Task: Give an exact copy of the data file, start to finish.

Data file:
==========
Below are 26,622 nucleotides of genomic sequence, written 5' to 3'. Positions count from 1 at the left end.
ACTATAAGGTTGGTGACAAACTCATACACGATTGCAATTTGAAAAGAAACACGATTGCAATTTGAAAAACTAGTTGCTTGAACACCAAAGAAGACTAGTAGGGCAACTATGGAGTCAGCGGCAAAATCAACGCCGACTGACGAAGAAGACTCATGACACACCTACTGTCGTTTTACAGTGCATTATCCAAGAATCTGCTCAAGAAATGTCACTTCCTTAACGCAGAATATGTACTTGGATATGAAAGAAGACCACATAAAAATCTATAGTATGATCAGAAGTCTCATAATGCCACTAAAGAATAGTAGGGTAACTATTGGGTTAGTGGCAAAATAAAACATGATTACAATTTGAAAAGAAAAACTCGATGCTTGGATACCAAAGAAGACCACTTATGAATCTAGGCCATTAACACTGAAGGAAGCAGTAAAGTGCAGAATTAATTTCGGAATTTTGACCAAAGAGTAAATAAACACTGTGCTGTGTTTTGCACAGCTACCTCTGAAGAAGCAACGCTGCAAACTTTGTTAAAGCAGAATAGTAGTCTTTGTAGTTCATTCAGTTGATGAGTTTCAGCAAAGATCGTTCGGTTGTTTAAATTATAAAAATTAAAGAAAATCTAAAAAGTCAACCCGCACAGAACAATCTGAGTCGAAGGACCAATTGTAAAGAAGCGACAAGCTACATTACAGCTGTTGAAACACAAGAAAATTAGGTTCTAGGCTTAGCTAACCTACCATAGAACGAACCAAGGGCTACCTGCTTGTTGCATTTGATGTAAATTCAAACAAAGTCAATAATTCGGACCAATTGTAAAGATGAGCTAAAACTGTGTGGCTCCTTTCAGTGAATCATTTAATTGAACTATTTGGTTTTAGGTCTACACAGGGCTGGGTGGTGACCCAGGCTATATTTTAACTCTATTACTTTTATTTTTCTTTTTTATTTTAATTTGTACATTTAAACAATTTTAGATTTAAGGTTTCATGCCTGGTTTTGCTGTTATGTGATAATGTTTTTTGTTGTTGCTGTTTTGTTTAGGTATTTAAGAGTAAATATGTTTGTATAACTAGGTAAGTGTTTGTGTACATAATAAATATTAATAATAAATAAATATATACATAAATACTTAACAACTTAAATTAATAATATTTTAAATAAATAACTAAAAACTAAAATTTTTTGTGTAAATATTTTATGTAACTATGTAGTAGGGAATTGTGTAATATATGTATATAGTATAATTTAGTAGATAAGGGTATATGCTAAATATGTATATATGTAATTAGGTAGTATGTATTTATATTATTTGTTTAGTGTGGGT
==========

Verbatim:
Below are 26,622 nucleotides of genomic sequence, written 5' to 3'. Positions count from 1 at the left end.
ACTATAAGGTTGGTGACAAACTCATACACGATTGCAATTTGAAAAGAAACACGATTGCAATTTGAAAAACTAGTTGCTTGAACACCAAAGAAGACTAGTAGGGCAACTATGGAGTCAGCGGCAAAATCAACGCCGACTGACGAAGAAGACTCATGACACACCTACTGTCGTTTTACAGTGCATTATCCAAGAATCTGCTCAAGAAATGTCACTTCCTTAACGCAGAATATGTACTTGGATATGAAAGAAGACCACATAAAAATCTATAGTATGATCAGAAGTCTCATAATGCCACTAAAGAATAGTAGGGTAACTATTGGGTTAGTGGCAAAATAAAACATGATTACAATTTGAAAAGAAAAACTCGATGCTTGGATACCAAAGAAGACCACTTATGAATCTAGGCCATTAACACTGAAGGAAGCAGTAAAGTGCAGAATTAATTTCGGAATTTTGACCAAAGAGTAAATAAACACTGTGCTGTGTTTTGCACAGCTACCTCTGAAGAAGCAACGCTGCAAACTTTGTTAAAGCAGAATAGTAGTCTTTGTAGTTCATTCAGTTGATGAGTTTCAGCAAAGATCGTTCGGTTGTTTAAATTATAAAAATTAAAGAAAATCTAAAAAGTCAACCCGCACAGAACAATCTGAGTCGAAGGACCAATTGTAAAGAAGCGACAAGCTACATTACAGCTGTTGAAACACAAGAAAATTAGGTTCTAGGCTTAGCTAACCTACCATAGAACGAACCAAGGGCTACCTGCTTGTTGCATTTGATGTAAATTCAAACAAAGTCAATAATTCGGACCAATTGTAAAGATGAGCTAAAACTGTGTGGCTCCTTTCAGTGAATCATTTAATTGAACTATTTGGTTTTAGGTCTACACAGGGCTGGGTGGTGACCCAGGCTATATTTTAACTCTATTACTTTTATTTTTCTTTTTTATTTTAATTTGTACATTTAAACAATTTTAGATTTAAGGTTTCATGCCTGGTTTTGCTGTTATGTGATAATGTTTTTTGTTGTTGCTGTTTTGTTTAGGTATTTAAGAGTAAATATGTTTGTATAACTAGGTAAGTGTTTGTGTACATAATAAATATTAATAATAAATAAATATATACATAAATACTTAACAACTTAAATTAATAATATTTTAAATAAATAACTAAAAACTAAAATTTTTTGTGTAAATATTTTATGTAACTATGTAGTAGGGAATTGTGTAATATATGTATATAGTATAATTTAGTAGATAAGGGTATATGCTAAATATGTATATATGTAATTAGGTAGTATGTATTTATATTATTTGTTTAGTGTGGGT